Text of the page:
What Nutritionists Eat When They Want to Slim Down
After an indulgent vacay or even a few too many dinners out, your body’s probably craving a diet cleanup. Nutritionists go through this cycle, too—but the good thing is, we have training and knowledge that’s taught us how to slim back down in a healthy way. So I’ve asked some of my favorite registered dietitians to share what changes they make when they’re on a mission to slim down.
“I make sure to add adequate protein to meals—about 30g—especially at breakfast. People do not get enough protein at breakfast. Eggs are getting a reprise, and they are wonderful mixed with dark green and red veggies topped with fresh mozzarella cheese. Add a side of mixed berries and you have an amazing breakfast. In fact, a recent study suggests that adequate protein in the morning helps tame appetite throughout the day.”
—Angela Lemond, Registered Dietitian Nutritionist and spokesperson for the Academy of Nutrition and Dietetics
“When I’m not feeling my best it’s usually because I haven’t gotten enough sleep. I add in a bedtime snack of dried tart cherries and walnuts, which have melatonin to help me get shut eye and keep my hunger hormones in line.”
—Rebecca Scritchfield, MA, RDN
“I lean on nuts, tomato juice, popcorn and tea. I top my Greek yogurt with fruit and nuts at breakfast, eat salads at lunch, snack on popcorn and tomato juice and rely on tea instead of dessert. My only splurge is a glass of wine at dinner.”
—Kathleen Zelman, WebMD Director of Nutrition
“I make a hearty Tuscan white bean soup that’s chock full of baby greens (like kale or spinach) and some diced vegan sausage…I love this soup because it’s packed with satisfying protein, rich in plant based nutrition (fiber, folate and antioxidants), and soup is a fantastic comfort food that lets you feel full longer on fewer calories.”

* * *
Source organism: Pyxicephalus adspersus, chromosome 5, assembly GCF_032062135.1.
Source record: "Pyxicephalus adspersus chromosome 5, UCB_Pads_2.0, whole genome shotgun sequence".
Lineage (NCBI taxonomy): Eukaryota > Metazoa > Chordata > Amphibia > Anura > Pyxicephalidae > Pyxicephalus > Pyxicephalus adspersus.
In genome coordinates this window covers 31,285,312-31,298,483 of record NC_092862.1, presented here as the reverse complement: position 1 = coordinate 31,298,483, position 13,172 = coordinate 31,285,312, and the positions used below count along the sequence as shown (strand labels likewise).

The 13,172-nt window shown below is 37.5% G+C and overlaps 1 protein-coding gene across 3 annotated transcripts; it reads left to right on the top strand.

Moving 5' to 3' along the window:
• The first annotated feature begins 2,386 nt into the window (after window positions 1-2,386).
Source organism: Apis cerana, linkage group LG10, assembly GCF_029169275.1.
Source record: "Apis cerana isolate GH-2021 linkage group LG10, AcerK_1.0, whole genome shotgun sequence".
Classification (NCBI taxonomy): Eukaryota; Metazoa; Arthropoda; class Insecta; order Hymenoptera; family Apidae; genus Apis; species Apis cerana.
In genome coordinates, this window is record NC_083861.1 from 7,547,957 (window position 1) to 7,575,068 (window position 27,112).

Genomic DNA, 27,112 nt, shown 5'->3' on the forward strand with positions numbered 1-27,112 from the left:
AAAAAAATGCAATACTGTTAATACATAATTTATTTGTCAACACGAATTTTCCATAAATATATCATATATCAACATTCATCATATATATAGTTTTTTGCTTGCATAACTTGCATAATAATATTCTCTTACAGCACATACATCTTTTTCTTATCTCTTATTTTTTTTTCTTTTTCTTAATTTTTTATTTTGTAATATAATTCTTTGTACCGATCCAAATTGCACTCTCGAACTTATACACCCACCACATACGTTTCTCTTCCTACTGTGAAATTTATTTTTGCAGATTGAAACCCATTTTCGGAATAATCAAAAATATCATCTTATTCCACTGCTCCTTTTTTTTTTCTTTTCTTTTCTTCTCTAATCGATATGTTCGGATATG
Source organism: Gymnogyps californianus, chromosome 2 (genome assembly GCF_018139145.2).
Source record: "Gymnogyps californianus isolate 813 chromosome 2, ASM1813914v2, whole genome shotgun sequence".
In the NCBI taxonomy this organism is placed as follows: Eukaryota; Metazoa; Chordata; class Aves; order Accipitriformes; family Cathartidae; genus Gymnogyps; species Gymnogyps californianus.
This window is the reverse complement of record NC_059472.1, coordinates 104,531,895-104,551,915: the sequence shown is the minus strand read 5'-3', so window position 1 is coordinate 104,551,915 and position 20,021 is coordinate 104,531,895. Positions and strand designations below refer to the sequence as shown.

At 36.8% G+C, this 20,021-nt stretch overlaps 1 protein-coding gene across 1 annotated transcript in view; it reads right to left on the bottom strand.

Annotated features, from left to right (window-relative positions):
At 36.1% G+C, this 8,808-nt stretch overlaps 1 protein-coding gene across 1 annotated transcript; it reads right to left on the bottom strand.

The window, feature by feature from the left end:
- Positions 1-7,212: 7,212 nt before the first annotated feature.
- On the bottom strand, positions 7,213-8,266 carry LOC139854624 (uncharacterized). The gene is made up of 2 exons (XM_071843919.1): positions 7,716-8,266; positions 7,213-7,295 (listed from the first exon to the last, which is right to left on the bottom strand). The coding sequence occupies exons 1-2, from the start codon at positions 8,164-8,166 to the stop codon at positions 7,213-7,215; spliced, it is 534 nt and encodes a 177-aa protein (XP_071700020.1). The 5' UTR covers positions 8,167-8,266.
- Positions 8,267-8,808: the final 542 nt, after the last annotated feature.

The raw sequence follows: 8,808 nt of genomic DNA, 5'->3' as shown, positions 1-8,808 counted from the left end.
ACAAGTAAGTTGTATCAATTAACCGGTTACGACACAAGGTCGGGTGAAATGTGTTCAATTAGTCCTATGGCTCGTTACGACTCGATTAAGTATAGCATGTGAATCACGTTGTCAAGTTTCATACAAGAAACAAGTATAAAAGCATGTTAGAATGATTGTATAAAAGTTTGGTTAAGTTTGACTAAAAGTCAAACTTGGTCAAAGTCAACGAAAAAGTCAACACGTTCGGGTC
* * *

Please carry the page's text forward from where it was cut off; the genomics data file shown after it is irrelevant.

—Kate Geagan, MS, RDN, author of Go Green. Get Lean.
“I swap out any treats (frozen yogurt, for instance) with fruit and prepare my food very simply—herbs and spices for flavor versus sauces and mixed dishes. I also cut down on bread, crackers and other similar carbohydrates, because those are the foods I am most likely to overeat, and replace them with some combination of produce and protein (apples with peanut butter, melted cheese over steamed veggies).”
—Marie Spano, MS, RD, CSCS, CSSD, Sports Nutritionist for the Atlanta Hawks
“Since sweets are my biggest downfall, I cut back on chocolate, ice cream…all the places I get too many excess calories. I replace them with more fresh fruit to take care of the sweet craving as well as more Greek yogurt (topped with fruit). I also just really watch portion control. I may simply just take a little bit less on my plate, or fill more of my plate with veggies rather than higher-calorie items.”
—Tara Gidus, MS, RD, CSSD, LD/N, Co-host, Emotional Mojo, national TV show
As an RD I certainly believe that no one food or nutrient is solely responsible for weight gain, but for me too much sugar and too little protein at breakfast does seem to be a big influence on an (unwanted) tighter waistband. If I notice it’s time to cut back, I start by swapping in plain Greek yogurt for some of the sweetened varieties that I love. And I add in an egg (either hard-boiled or microwave scrambled) at breakfast. These are very small changes, but they make a difference in how hungry I am later in the morning and by lunch.”
—Regan Jones, RD, Founding Editor .